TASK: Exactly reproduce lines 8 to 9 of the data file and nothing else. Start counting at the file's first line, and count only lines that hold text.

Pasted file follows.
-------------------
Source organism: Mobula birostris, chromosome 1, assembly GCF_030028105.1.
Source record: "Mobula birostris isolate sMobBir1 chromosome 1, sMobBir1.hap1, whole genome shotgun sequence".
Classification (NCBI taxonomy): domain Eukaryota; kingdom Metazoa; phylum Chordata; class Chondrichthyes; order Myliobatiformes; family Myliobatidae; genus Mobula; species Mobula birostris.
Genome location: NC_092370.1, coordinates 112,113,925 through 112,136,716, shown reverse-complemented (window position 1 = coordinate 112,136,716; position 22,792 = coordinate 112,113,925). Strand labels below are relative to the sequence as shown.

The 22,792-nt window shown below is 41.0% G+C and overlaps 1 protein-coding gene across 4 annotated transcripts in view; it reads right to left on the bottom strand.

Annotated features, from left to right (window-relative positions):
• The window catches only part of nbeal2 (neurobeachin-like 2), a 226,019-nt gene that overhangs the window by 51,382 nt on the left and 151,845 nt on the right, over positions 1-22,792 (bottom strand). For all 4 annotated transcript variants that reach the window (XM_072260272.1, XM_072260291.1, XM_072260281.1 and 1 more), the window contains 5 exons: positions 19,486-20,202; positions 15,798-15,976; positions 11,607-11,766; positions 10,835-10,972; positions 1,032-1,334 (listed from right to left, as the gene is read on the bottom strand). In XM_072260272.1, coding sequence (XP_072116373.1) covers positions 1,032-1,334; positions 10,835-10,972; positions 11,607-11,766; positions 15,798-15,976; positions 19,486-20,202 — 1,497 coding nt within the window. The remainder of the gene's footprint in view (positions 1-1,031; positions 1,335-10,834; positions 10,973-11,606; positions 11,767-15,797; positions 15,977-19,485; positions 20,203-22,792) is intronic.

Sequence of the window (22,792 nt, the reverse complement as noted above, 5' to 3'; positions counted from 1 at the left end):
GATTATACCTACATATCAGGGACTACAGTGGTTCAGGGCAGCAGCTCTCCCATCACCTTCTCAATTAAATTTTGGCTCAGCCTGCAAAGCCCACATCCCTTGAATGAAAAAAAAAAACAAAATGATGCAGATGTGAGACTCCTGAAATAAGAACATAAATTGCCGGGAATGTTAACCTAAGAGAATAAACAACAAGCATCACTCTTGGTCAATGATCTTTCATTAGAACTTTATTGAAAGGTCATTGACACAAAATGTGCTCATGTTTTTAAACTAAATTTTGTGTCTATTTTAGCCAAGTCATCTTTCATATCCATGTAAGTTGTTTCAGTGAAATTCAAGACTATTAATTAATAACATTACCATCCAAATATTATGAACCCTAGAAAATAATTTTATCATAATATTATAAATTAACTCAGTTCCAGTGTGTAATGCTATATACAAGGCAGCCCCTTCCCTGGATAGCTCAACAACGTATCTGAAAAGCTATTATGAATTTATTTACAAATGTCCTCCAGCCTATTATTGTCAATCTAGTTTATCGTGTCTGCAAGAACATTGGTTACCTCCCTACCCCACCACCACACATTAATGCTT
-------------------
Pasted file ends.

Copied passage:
Sequence of the window (22,792 nt, the reverse complement as noted above, 5' to 3'; positions counted from 1 at the left end):
GATTATACCTACATATCAGGGACTACAGTGGTTCAGGGCAGCAGCTCTCCCATCACCTTCTCAATTAAATTTTGGCTCAGCCTGCAAAGCCCACATCCCTTGAATGAAAAAAAAAAACAAAATGATGCAGATGTGAGACTCCTGAAATAAGAACATAAATTGCCGGGAATGTTAACCTAAGAGAATAAACAACAAGCATCACTCTTGGTCAATGATCTTTCATTAGAACTTTATTGAAAGGTCATTGACACAAAATGTGCTCATGTTTTTAAACTAAATTTTGTGTCTATTTTAGCCAAGTCATCTTTCATATCCATGTAAGTTGTTTCAGTGAAATTCAAGACTATTAATTAATAACATTACCATCCAAATATTATGAACCCTAGAAAATAATTTTATCATAATATTATAAATTAACTCAGTTCCAGTGTGTAATGCTATATACAAGGCAGCCCCTTCCCTGGATAGCTCAACAACGTATCTGAAAAGCTATTATGAATTTATTTACAAATGTCCTCCAGCCTATTATTGTCAATCTAGTTTATCGTGTCTGCAAGAACATTGGTTACCTCCCTACCCCACCACCACACATTAATGCTT